• Community-oriented management that helps integrate new companies and facilitate cooperation.
  • Specialized private and common workspaces designed to improve productivity, maximize comfort, and inspire.
  • Unique design choices and amenities to help companies find and reflect their own brand and culture on.
  • A workspace style that strengthens the bonds between employees and their company.

 

Essential Tips to Creating a Collaborative Workspace for Your Business

 

There is more to creating (or finding) a collaborative workspace than simply opening your doors to multiple commercial tenants. Some of the crucial elements that help build a collaborative workspace are centered around the creativity gains realized through healthy social interaction, and productive networking. Here are a few strong tips to help you create the right environment for collaboration during the pandemic.

 

1. Build a Collaborative Culture

 

Collaborative workspaces live and die by the atmosphere they create, and the culture they represent.

 

Each workspace is made unique by the design and management choices of the coworking staff, and any would-be collaborative space needs to orient itself along the lines of a shared and consistent company culture, one that attracts companies with similar values and aesthetics.

 

The music choice, the color scheme, the art elements on the walls, the plants chosen for both the interiors and the balconies or garden, the choice in amenities, the aesthetic of the furnishings – each element represents a conscious choice to embody a style or provide potential tenants with a feel for what it’s like to work there.

 

2. Prioritize Safe Private Spaces

 

There can be no safe collaborative workspace without frequently sanitized private offices and meeting rooms.

 

While the common area is where the collaborative spirit resides, it’s in the adjacent rooms and floors that the concentrated work happens, and it’s here where companies need their own spaces to discuss projects internally, securely share files and documentation, and safeguard both themselves and their data from other tenants in the building.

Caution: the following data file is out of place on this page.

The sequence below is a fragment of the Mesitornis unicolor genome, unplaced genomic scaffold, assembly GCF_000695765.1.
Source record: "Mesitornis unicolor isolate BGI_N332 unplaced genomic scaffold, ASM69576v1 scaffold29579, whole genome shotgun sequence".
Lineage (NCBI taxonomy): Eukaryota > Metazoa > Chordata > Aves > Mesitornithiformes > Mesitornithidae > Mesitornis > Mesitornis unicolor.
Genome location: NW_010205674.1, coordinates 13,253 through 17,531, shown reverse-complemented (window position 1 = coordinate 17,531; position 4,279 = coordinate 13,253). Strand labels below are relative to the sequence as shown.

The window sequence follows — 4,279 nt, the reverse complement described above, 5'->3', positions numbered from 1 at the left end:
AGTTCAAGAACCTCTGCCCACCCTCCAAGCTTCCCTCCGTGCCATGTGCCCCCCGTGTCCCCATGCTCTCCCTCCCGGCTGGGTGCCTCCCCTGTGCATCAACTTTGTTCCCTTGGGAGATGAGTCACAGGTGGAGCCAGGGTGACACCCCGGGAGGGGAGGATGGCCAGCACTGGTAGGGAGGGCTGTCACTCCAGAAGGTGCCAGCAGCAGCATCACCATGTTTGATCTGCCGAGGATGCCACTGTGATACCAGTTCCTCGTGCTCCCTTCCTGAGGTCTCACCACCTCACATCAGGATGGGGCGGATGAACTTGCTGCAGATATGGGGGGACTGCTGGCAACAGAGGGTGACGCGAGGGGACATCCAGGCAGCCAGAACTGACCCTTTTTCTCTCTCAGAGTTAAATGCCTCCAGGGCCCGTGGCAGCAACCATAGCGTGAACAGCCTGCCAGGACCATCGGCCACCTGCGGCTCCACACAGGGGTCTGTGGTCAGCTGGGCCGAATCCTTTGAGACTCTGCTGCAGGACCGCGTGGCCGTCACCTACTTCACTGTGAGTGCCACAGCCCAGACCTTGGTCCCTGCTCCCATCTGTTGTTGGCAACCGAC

3. Leverage Collaborative Technologies

 

Collaborative spaces benefitted from the ability to communicate over-the-shoulder, but with the pandemic, some of the old habits will have to continue to be met with safer alternatives, such as sharing files and information through the cloud, organizing collaborative chat groups between cooperating professionals through Slack, keeping track of private company progress through programs like Trello, and so on.

 

4. Amenities are Important

 

Perhaps the most important element to enticing social interaction after months of lockdowns and tight quarantines is a large selection of amenities and safe social activities, from a spectrum of snacks and beverages to outdoor exercise installations, communal gardens, nap rooms, and the staff to facilitate and manage said amenities.

 

Collaboration During the Pandemic

 

The defining features of a safe collaborative space during the pandemic is one that provides a large common area and plenty of amenities and spaced seats, while still prioritizing separate, well-ventilated spaces for small groups to work together.

 

The open office took a large hit with the pandemic, but that doesn’t mean that the collaborative workspace model is no longer here to stay. The benefits of collaborative work for a company’s productivity and individual creativity cannot be overstated, and the cons of the open office as a vector for viral transmission can be addressed by preventing overcrowding, implementing frequent cleaning, open ventilation, and strict social distancing and frequent testing at work.

 

Even as thousands of Americans and millions of global citizens receive their vaccines with every passing day, we aren’t quite in the final sprint of this crisis.

 

As we continue to observe strict rules to stop and impede the transmission of the virus, we also need to embrace the benefits of in-person collaboration as a force for innovation, and a critical component to attracting and onboarding new talent.

 

Conclusion

 

Large spaces, safe distances, and adjunct meeting/planning rooms with frequent cleaning crews and open ventilation are just a few measures through which coworking spaces can continue to offer businesses the ability to benefit from the pros of having a creative commercial space of their own, without the costs and responsibilities.

 

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Office Space

What to Consider When Choosing Your New Office Space